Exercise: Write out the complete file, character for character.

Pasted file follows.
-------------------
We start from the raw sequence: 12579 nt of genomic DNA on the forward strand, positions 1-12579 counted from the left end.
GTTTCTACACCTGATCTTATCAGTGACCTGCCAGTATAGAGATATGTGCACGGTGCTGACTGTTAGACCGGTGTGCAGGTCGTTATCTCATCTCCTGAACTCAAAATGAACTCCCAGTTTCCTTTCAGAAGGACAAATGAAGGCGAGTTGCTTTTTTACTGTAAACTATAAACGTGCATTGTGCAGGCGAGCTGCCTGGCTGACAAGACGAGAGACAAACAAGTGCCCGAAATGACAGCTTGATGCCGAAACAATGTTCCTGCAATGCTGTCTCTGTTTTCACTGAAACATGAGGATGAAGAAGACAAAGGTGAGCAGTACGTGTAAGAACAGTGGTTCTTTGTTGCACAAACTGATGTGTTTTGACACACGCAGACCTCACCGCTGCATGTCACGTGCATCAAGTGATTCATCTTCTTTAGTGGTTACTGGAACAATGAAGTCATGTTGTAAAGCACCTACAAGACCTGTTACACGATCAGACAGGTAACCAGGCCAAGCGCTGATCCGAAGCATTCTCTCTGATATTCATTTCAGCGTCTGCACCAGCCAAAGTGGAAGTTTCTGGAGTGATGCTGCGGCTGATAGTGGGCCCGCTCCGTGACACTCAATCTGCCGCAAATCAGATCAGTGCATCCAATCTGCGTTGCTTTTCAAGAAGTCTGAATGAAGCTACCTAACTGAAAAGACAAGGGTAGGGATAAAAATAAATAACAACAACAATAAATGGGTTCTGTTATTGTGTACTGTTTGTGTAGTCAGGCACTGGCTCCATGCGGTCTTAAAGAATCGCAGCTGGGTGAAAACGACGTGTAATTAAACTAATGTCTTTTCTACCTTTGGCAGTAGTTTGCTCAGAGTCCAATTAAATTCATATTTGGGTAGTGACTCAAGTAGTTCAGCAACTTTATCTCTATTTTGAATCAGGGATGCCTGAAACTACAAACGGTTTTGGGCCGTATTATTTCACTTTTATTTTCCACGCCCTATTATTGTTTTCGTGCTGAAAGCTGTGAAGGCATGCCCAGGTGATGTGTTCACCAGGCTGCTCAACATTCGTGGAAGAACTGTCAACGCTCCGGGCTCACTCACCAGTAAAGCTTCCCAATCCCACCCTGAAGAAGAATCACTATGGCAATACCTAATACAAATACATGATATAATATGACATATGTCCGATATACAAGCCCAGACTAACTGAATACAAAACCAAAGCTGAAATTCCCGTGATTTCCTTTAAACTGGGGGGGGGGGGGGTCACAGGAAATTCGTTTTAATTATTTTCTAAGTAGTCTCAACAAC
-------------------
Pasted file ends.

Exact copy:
We start from the raw sequence: 12579 nt of genomic DNA on the forward strand, positions 1-12579 counted from the left end.
GTTTCTACACCTGATCTTATCAGTGACCTGCCAGTATAGAGATATGTGCACGGTGCTGACTGTTAGACCGGTGTGCAGGTCGTTATCTCATCTCCTGAACTCAAAATGAACTCCCAGTTTCCTTTCAGAAGGACAAATGAAGGCGAGTTGCTTTTTTACTGTAAACTATAAACGTGCATTGTGCAGGCGAGCTGCCTGGCTGACAAGACGAGAGACAAACAAGTGCCCGAAATGACAGCTTGATGCCGAAACAATGTTCCTGCAATGCTGTCTCTGTTTTCACTGAAACATGAGGATGAAGAAGACAAAGGTGAGCAGTACGTGTAAGAACAGTGGTTCTTTGTTGCACAAACTGATGTGTTTTGACACACGCAGACCTCACCGCTGCATGTCACGTGCATCAAGTGATTCATCTTCTTTAGTGGTTACTGGAACAATGAAGTCATGTTGTAAAGCACCTACAAGACCTGTTACACGATCAGACAGGTAACCAGGCCAAGCGCTGATCCGAAGCATTCTCTCTGATATTCATTTCAGCGTCTGCACCAGCCAAAGTGGAAGTTTCTGGAGTGATGCTGCGGCTGATAGTGGGCCCGCTCCGTGACACTCAATCTGCCGCAAATCAGATCAGTGCATCCAATCTGCGTTGCTTTTCAAGAAGTCTGAATGAAGCTACCTAACTGAAAAGACAAGGGTAGGGATAAAAATAAATAACAACAACAATAAATGGGTTCTGTTATTGTGTACTGTTTGTGTAGTCAGGCACTGGCTCCATGCGGTCTTAAAGAATCGCAGCTGGGTGAAAACGACGTGTAATTAAACTAATGTCTTTTCTACCTTTGGCAGTAGTTTGCTCAGAGTCCAATTAAATTCATATTTGGGTAGTGACTCAAGTAGTTCAGCAACTTTATCTCTATTTTGAATCAGGGATGCCTGAAACTACAAACGGTTTTGGGCCGTATTATTTCACTTTTATTTTCCACGCCCTATTATTGTTTTCGTGCTGAAAGCTGTGAAGGCATGCCCAGGTGATGTGTTCACCAGGCTGCTCAACATTCGTGGAAGAACTGTCAACGCTCCGGGCTCACTCACCAGTAAAGCTTCCCAATCCCACCCTGAAGAAGAATCACTATGGCAATACCTAATACAAATACATGATATAATATGACATATGTCCGATATACAAGCCCAGACTAACTGAATACAAAACCAAAGCTGAAATTCCCGTGATTTCCTTTAAACTGGGGGGGGGGGGGGTCACAGGAAATTCGTTTTAATTATTTTCTAAGTAGTCTCAACAAC